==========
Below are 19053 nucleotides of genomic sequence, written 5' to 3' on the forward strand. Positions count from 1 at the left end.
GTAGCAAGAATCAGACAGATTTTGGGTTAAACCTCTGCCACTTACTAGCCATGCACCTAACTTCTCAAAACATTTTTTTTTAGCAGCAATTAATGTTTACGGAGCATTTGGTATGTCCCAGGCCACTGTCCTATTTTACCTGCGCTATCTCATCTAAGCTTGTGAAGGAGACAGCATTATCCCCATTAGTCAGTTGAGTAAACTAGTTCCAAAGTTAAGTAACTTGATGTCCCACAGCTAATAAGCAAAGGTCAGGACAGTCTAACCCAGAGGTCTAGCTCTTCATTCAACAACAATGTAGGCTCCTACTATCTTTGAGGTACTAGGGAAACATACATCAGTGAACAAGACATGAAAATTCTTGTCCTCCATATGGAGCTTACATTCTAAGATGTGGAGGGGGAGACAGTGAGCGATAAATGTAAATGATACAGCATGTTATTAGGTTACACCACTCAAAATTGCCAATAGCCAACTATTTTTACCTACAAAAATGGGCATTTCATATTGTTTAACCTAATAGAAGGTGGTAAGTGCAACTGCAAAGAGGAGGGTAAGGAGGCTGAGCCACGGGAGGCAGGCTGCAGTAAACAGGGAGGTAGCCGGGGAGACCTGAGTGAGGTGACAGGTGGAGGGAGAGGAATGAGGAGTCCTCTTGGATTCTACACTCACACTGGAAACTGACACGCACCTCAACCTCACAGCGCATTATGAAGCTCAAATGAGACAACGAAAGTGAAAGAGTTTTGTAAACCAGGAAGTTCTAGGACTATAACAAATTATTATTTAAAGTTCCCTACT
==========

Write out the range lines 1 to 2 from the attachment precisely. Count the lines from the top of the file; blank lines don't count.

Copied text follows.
Below are 19053 nucleotides of genomic sequence, written 5' to 3' on the forward strand. Positions count from 1 at the left end.
GTAGCAAGAATCAGACAGATTTTGGGTTAAACCTCTGCCACTTACTAGCCATGCACCTAACTTCTCAAAACATTTTTTTTTAGCAGCAATTAATGTTTACGGAGCATTTGGTATGTCCCAGGCCACTGTCCTATTTTACCTGCGCTATCTCATCTAAGCTTGTGAAGGAGACAGCATTATCCCCATTAGTCAGTTGAGTAAACTAGTTCCAAAGTTAAGTAACTTGATGTCCCACAGCTAATAAGCAAAGGTCAGGACAGTCTAACCCAGAGGTCTAGCTCTTCATTCAACAACAATGTAGGCTCCTACTATCTTTGAGGTACTAGGGAAACATACATCAGTGAACAAGACATGAAAATTCTTGTCCTCCATATGGAGCTTACATTCTAAGATGTGGAGGGGGAGACAGTGAGCGATAAATGTAAATGATACAGCATGTTATTAGGTTACACCACTCAAAATTGCCAATAGCCAACTATTTTTACCTACAAAAATGGGCATTTCATATTGTTTAACCTAATAGAAGGTGGTAAGTGCAACTGCAAAGAGGAGGGTAAGGAGGCTGAGCCACGGGAGGCAGGCTGCAGTAAACAGGGAGGTAGCCGGGGAGACCTGAGTGAGGTGACAGGTGGAGGGAGAGGAATGAGGAGTCCTCTTGGATTCTACACTCACACTGGAAACTGACACGCACCTCAACCTCACAGCGCATTATGAAGCTCAAATGAGACAACGAAAGTGAAAGAGTTTTGTAAACCAGGAAGTTCTAGGACTATAACAAATTATTATTTAAAGTTCCCTACT